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A group of ten people sits down, uniformly at random, around a table. Ken and John are part of this group. Determine the probability that Ken and John sit next to each other.

There are $10!$ ways to arrange the seating for everyone, there are 10 possible ways for John and Ken to sit together.

$$\operatorname{Pr}(J\ \&\ K ) = \frac{10}{10!} = \frac{1}{9!}$$

Am I correct?

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    $\begingroup$ There would be $10!$ ways to arrange the seating if they were in a line. (Not on a circle.) $\endgroup$ – amcalde Nov 11 '14 at 2:38
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    $\begingroup$ $10/10! = 10/9!$ - what? $\endgroup$ – Suzu Hirose Nov 11 '14 at 3:31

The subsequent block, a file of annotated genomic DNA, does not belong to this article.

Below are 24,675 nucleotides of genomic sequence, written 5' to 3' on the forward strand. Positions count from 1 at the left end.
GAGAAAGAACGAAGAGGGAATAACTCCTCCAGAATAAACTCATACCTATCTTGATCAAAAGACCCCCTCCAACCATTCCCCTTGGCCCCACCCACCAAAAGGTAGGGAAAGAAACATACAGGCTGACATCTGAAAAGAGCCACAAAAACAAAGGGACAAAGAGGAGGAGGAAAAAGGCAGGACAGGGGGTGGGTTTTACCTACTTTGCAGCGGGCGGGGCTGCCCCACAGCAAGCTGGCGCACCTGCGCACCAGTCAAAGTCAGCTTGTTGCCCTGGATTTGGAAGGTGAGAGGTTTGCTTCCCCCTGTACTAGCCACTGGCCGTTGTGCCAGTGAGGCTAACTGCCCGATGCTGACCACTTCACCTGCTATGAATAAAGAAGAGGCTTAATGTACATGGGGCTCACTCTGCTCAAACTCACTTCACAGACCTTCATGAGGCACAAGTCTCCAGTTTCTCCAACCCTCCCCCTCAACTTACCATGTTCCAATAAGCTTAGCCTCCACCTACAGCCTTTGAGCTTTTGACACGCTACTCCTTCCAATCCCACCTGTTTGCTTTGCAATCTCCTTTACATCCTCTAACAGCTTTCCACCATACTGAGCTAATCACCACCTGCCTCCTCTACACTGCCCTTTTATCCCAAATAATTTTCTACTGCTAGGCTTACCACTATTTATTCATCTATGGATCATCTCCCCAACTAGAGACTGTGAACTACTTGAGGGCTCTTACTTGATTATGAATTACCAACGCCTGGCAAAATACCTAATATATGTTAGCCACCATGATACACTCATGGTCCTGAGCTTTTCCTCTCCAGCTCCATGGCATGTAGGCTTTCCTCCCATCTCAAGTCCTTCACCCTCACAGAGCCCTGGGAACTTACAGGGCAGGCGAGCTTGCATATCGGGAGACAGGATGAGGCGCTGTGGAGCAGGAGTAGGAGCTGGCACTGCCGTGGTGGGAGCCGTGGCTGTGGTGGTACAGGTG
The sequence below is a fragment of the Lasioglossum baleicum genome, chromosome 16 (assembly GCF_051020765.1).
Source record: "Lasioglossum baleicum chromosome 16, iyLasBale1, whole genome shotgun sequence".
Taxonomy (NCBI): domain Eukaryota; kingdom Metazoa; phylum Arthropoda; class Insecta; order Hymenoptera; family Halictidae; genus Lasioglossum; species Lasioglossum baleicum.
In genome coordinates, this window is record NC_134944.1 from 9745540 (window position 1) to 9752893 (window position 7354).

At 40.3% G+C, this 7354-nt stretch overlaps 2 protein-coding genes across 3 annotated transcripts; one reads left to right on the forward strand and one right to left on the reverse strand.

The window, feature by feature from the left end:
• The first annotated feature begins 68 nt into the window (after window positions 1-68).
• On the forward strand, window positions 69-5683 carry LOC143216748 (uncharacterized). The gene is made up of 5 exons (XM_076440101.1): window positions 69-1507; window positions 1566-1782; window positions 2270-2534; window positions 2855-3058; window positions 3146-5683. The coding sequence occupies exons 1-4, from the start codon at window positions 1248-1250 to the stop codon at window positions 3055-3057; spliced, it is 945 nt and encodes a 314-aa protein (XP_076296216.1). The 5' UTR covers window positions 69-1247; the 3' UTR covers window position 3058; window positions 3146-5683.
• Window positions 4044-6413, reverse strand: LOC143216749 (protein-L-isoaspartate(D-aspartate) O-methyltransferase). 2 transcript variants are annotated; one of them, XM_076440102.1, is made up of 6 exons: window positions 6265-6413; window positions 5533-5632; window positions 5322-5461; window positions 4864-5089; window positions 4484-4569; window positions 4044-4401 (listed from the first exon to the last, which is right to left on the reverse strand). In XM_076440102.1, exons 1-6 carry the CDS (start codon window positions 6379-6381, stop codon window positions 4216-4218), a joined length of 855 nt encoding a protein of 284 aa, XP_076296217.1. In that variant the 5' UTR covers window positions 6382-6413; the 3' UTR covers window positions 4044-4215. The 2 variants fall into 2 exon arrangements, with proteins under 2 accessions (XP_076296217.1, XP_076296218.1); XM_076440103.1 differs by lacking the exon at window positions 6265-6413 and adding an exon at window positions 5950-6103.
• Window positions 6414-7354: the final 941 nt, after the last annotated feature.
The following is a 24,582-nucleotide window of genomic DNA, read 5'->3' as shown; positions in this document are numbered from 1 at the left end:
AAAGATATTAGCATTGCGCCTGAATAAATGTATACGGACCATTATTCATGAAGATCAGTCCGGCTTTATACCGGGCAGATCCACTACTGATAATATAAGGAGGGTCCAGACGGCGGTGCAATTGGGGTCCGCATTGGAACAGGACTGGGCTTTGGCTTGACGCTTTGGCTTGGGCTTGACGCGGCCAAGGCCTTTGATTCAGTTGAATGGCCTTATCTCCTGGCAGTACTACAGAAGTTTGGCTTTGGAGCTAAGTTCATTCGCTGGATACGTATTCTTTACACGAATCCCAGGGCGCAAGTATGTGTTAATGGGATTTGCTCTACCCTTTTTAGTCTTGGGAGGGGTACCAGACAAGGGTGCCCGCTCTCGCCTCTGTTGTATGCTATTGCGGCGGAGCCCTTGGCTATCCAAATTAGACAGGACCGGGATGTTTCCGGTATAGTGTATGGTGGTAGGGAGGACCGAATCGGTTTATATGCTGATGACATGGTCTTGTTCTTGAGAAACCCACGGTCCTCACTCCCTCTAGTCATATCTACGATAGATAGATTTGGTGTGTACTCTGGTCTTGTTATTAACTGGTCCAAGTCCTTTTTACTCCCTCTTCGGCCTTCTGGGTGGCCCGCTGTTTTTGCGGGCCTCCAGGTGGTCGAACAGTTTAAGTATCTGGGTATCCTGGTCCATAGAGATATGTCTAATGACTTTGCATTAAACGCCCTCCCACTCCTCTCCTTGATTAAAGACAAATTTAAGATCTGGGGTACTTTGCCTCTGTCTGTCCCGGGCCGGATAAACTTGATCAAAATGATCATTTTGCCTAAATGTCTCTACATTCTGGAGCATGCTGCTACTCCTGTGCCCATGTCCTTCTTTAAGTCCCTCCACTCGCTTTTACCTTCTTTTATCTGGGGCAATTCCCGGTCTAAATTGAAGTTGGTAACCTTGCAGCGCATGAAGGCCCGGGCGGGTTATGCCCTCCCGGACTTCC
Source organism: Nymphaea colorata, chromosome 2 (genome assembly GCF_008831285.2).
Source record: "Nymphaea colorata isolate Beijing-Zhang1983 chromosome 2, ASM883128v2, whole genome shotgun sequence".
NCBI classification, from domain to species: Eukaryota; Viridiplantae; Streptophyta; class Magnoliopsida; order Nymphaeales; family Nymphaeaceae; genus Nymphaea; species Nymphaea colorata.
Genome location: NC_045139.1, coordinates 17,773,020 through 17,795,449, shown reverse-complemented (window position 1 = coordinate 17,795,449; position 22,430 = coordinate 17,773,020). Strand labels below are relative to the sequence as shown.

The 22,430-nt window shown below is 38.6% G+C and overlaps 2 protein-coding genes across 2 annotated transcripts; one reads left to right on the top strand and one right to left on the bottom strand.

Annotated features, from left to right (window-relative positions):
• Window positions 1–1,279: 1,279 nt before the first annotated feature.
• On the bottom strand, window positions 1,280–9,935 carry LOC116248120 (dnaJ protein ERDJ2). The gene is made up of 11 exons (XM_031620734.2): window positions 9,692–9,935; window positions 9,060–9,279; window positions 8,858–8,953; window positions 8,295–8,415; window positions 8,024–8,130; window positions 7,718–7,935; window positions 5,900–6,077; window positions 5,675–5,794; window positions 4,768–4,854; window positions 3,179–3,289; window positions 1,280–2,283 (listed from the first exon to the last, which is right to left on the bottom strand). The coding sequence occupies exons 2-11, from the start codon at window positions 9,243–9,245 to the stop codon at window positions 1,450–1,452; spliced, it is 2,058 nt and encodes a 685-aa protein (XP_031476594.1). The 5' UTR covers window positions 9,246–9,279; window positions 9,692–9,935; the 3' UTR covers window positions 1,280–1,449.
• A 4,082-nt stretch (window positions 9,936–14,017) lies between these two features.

• $\begingroup$ @SuzuHirose Hilarious typo! $\endgroup$ – lzc Nov 17 '14 at 14:20
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Two of nine people sit next to John. The probability that Ken is one of these two is $\frac29$.

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    $\begingroup$ @Micah: Thanks for making the John/Ken fix. I missed that one (obviously). $\endgroup$ – paw88789 Nov 11 '14 at 10:24
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Please take a look at Circular Permutations

Total possible arrangements $$(10-1)!=9!$$

Consider $J$ & $K$ as one unit Now we'll have $9$ units then but (internal) arrangements of those two is not considered so favorable arrangements are $$2!(9-1)!=2!8!$$

Hence $$P(A)=\frac{2!8!}{9!}=\frac{2}{9}$$

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    $\begingroup$ Thanks for pointing out circular permutations for me. I had no idea! $\endgroup$ – lzc Nov 11 '14 at 2:41

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